Of myths and murder: Ravi Subramanian on his latest novel

Author Ravi Subramanian opens up about his latest novel and moving away from banking thrillers

High-end corruption in banks, tales of financial embezzlement are the primary themes that run through most of banker and author Ravi Subramanian's earlier books. His latest book, In The Name Of God( Penguin Randomhouse, ₹299), is a contemporary mainstream thriller that is based on the hidden treasures of the Padmanabaswamy temple in Trivandrum.

Starting with a body being discovered in the temple pond, the novel sails across multiple cities and continents before concluding in Trivandrum.

In Bengaluru for the launch of the book, Ravi says, " This is a very different novel. It does not have any banking in it. It is a mainstream thriller with murders, investigations, cops and forensics, set mostly in a temple.”

The idea for the book , says Ravi, came about two years ago when he read about the court case involving the riches stored in the vaults of the temple in Trivandrum.

“I learnt that the temple relied on very basic security to safeguard the temple and its massive wealth. I was reading about a heist in Amsterdam at that juncture and wondered what would happen if a similar heist was attempted in this temple. The temple also had numerous myths attached to it. I felt that it was strange that the fear of divine retribution was bigger than the fear of the law.”

It took Ravi about two years to finish the book. “In the course of my research, I realised that many temples do not have any catalogues or documents about the statues present in the temple. This results in many of these rare pieces being smuggled out of the country. I have included that in the book too."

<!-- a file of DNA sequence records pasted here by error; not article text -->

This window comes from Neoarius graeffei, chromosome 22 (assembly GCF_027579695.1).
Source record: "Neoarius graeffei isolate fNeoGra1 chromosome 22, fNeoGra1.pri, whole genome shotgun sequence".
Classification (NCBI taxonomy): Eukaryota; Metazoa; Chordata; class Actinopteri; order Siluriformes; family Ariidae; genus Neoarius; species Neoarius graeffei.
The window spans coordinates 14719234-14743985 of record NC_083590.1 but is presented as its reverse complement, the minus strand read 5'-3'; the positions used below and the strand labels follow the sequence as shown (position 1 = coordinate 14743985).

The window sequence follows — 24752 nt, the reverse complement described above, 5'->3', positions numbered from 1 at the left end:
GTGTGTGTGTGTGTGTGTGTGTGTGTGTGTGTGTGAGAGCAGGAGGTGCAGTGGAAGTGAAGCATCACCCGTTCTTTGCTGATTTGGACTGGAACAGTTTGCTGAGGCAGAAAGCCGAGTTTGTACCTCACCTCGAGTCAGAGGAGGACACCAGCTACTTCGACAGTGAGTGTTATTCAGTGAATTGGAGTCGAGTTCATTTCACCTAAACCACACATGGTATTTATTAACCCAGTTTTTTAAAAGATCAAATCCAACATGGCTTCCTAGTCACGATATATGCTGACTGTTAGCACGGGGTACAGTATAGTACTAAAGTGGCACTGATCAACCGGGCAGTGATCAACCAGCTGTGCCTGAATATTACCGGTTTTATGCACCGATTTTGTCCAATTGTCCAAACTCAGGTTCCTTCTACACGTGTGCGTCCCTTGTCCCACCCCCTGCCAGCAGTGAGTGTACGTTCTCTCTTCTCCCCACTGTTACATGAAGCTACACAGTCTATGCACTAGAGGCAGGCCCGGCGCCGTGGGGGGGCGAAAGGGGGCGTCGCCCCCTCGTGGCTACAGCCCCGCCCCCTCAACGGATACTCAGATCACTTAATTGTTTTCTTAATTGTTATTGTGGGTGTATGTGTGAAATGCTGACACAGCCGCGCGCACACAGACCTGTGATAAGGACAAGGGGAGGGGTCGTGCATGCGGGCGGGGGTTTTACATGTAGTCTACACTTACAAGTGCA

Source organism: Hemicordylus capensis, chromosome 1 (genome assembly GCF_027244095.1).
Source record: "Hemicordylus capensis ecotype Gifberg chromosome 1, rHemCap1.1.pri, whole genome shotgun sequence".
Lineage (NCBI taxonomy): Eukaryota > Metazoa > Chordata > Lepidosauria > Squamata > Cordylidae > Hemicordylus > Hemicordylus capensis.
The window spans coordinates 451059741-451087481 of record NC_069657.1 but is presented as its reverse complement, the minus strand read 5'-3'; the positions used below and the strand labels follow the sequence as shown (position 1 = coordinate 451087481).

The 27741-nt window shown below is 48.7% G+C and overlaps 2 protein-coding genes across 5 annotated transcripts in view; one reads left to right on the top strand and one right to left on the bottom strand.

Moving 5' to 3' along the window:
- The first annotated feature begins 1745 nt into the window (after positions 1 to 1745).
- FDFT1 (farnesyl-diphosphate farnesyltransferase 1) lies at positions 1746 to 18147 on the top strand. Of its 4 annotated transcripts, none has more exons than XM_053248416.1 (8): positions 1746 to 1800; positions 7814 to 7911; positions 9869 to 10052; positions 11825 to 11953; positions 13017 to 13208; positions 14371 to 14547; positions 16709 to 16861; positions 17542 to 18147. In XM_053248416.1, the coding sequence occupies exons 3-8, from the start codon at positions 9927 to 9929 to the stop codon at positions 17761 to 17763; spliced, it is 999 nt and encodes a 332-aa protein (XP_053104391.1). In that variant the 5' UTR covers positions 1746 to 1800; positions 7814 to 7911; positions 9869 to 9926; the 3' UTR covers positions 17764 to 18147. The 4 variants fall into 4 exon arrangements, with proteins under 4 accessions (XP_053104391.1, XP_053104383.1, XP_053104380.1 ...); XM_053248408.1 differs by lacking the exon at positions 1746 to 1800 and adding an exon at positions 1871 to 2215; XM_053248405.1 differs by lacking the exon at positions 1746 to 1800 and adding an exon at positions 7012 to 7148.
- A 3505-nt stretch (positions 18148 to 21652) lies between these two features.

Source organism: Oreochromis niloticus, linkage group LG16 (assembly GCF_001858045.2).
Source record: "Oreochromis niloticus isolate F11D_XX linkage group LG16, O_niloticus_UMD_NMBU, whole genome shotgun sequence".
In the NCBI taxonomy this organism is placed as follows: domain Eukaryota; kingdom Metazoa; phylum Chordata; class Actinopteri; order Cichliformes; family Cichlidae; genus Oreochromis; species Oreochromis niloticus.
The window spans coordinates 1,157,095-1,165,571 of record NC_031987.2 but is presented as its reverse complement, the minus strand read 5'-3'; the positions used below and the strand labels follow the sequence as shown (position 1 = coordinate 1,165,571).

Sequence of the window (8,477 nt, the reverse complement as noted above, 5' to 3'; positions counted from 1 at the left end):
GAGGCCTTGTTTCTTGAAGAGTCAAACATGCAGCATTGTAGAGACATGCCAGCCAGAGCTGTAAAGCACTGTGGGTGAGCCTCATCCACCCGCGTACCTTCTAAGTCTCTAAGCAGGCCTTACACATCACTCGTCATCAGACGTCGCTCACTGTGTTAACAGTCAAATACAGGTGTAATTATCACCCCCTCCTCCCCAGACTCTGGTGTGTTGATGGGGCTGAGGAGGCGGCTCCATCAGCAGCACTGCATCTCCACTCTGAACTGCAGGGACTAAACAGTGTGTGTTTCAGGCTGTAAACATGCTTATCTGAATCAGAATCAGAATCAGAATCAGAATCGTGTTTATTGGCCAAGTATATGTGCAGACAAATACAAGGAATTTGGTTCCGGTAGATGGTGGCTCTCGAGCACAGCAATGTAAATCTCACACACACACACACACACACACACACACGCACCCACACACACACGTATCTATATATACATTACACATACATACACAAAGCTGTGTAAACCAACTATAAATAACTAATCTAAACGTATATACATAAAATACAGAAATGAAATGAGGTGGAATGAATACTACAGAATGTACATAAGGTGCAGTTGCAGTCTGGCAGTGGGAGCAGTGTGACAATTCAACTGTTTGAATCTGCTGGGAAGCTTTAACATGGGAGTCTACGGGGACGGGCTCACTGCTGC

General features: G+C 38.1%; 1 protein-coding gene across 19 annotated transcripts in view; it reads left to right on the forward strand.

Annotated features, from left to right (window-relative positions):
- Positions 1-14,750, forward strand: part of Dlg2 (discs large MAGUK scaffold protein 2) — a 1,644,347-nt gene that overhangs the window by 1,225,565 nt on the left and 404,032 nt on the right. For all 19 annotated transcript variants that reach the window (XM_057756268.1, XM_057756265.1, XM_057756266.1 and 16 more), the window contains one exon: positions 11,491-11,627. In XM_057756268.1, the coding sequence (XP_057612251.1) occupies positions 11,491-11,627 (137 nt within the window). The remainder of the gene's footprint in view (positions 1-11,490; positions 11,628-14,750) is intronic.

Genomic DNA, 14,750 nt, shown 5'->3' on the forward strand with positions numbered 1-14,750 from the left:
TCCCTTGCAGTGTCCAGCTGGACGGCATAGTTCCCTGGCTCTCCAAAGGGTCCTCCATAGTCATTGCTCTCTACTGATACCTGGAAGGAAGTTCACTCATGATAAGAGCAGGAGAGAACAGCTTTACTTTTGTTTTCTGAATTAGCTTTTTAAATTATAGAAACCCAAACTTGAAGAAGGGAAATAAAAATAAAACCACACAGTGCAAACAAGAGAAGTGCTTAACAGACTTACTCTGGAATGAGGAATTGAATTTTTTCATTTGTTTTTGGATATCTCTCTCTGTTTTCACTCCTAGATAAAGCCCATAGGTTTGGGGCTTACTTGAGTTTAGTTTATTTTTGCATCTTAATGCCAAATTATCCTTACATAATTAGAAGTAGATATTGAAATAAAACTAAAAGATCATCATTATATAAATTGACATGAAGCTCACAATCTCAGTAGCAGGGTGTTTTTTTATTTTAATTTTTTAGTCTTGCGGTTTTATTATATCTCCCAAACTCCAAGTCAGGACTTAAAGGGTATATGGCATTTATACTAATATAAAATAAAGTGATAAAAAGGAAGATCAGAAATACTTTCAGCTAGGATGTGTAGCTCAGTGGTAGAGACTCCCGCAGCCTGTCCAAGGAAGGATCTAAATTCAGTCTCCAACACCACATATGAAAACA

Ravi admits that this book was the toughest to write. " My earlier books mostly dealt with banking issues. I have been a banker for more than 20 years and know the industry and its workings like the back of my hand. In this book, I had to bring myself up to date with forensics, modern day murder investigation and other such issues. With the new age technology and advances in forensic sciences, murder investigations are very different now. I read up a lot."

Did he have the entire plot in mind, when he started out? “Not really. I just worked with a basic plot line of a body being found in the temple pond. I added elements and more characters as I went along. I occasionally rewrote some portions also. I enjoyed the writing process a lot ."

Keeping the reader hooked is key in writing thrillers. Ravi remarks, " I try to keep my chapters short so that the reader is never bored. I also leave a hook in the last paragraph that entices the reader to continue reading. "

Ravi reads a lot of contemporary thriller and feels that Indian and Western fiction writing is very different. " Indian writers set out complex plotlines in their novels. Western writers focus on a simple plot and build their story on that plot alone."

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Printable version | Feb 26, 2020 3:39:38 AM |

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